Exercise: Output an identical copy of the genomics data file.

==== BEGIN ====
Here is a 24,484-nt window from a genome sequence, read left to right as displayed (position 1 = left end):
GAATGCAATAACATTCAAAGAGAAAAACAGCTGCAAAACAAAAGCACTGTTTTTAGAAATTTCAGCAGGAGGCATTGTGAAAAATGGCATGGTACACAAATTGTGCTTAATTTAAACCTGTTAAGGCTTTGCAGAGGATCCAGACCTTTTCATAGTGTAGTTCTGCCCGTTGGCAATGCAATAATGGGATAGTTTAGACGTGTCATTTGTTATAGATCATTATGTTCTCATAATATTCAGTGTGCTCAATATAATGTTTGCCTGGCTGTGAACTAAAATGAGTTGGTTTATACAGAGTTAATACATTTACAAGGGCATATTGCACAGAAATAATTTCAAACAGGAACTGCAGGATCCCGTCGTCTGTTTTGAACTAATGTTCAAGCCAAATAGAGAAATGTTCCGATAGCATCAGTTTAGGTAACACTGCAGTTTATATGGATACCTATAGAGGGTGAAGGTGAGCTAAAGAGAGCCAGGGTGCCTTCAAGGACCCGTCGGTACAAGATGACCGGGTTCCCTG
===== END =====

Here is a 24,484-nt window from a genome sequence, read left to right as displayed (position 1 = left end):
GAATGCAATAACATTCAAAGAGAAAAACAGCTGCAAAACAAAAGCACTGTTTTTAGAAATTTCAGCAGGAGGCATTGTGAAAAATGGCATGGTACACAAATTGTGCTTAATTTAAACCTGTTAAGGCTTTGCAGAGGATCCAGACCTTTTCATAGTGTAGTTCTGCCCGTTGGCAATGCAATAATGGGATAGTTTAGACGTGTCATTTGTTATAGATCATTATGTTCTCATAATATTCAGTGTGCTCAATATAATGTTTGCCTGGCTGTGAACTAAAATGAGTTGGTTTATACAGAGTTAATACATTTACAAGGGCATATTGCACAGAAATAATTTCAAACAGGAACTGCAGGATCCCGTCGTCTGTTTTGAACTAATGTTCAAGCCAAATAGAGAAATGTTCCGATAGCATCAGTTTAGGTAACACTGCAGTTTATATGGATACCTATAGAGGGTGAAGGTGAGCTAAAGAGAGCCAGGGTGCCTTCAAGGACCCGTCGGTACAAGATGACCGGGTTCCCTG